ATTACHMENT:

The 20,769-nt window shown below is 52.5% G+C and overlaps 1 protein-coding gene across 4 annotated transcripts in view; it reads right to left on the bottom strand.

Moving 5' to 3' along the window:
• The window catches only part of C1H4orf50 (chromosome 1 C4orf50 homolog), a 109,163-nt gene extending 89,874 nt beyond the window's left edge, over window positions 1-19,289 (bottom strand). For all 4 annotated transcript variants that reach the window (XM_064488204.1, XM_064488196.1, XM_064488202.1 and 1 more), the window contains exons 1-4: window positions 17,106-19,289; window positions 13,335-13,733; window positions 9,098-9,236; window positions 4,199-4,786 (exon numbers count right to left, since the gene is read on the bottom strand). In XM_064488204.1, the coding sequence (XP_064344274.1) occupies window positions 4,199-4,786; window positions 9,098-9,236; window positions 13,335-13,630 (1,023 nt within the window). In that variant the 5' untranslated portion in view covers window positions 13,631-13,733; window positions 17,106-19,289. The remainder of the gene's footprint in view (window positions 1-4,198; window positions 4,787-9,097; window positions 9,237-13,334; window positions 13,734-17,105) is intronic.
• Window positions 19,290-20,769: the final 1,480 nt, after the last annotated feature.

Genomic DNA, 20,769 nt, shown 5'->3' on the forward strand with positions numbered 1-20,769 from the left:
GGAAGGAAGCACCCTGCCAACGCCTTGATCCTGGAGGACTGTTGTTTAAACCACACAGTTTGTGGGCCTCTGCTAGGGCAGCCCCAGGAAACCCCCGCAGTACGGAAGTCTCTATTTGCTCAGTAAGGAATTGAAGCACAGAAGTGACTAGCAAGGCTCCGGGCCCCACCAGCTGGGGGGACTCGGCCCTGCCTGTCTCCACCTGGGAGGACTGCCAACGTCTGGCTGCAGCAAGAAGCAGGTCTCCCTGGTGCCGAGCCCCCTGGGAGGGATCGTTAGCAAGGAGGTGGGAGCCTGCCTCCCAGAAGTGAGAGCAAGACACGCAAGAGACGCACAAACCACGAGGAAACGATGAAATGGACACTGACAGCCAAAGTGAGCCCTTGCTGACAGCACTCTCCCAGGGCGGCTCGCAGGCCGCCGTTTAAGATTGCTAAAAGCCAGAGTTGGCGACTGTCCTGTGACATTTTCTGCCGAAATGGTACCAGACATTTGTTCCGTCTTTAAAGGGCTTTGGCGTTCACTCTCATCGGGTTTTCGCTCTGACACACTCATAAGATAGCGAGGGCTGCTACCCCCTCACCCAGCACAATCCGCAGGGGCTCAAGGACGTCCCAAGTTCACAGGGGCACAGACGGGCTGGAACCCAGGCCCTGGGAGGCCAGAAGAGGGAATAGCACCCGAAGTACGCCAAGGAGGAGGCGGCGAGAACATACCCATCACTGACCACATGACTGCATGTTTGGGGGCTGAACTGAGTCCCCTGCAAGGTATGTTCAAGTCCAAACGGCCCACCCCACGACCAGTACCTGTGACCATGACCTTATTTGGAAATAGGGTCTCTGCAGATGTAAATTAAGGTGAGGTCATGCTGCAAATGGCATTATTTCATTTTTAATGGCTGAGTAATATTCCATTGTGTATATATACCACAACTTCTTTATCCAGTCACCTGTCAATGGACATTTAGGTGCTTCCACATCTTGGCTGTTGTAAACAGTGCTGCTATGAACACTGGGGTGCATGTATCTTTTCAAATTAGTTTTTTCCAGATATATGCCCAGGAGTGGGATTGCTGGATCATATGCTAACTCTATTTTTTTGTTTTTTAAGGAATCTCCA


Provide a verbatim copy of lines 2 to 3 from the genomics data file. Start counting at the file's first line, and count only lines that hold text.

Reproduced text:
Moving 5' to 3' along the window:
• The window catches only part of C1H4orf50 (chromosome 1 C4orf50 homolog), a 109,163-nt gene extending 89,874 nt beyond the window's left edge, over window positions 1-19,289 (bottom strand). For all 4 annotated transcript variants that reach the window (XM_064488204.1, XM_064488196.1, XM_064488202.1 and 1 more), the window contains exons 1-4: window positions 17,106-19,289; window positions 13,335-13,733; window positions 9,098-9,236; window positions 4,199-4,786 (exon numbers count right to left, since the gene is read on the bottom strand). In XM_064488204.1, the coding sequence (XP_064344274.1) occupies window positions 4,199-4,786; window positions 9,098-9,236; window positions 13,335-13,630 (1,023 nt within the window). In that variant the 5' untranslated portion in view covers window positions 13,631-13,733; window positions 17,106-19,289. The remainder of the gene's footprint in view (window positions 1-4,198; window positions 4,787-9,097; window positions 9,237-13,334; window positions 13,734-17,105) is intronic.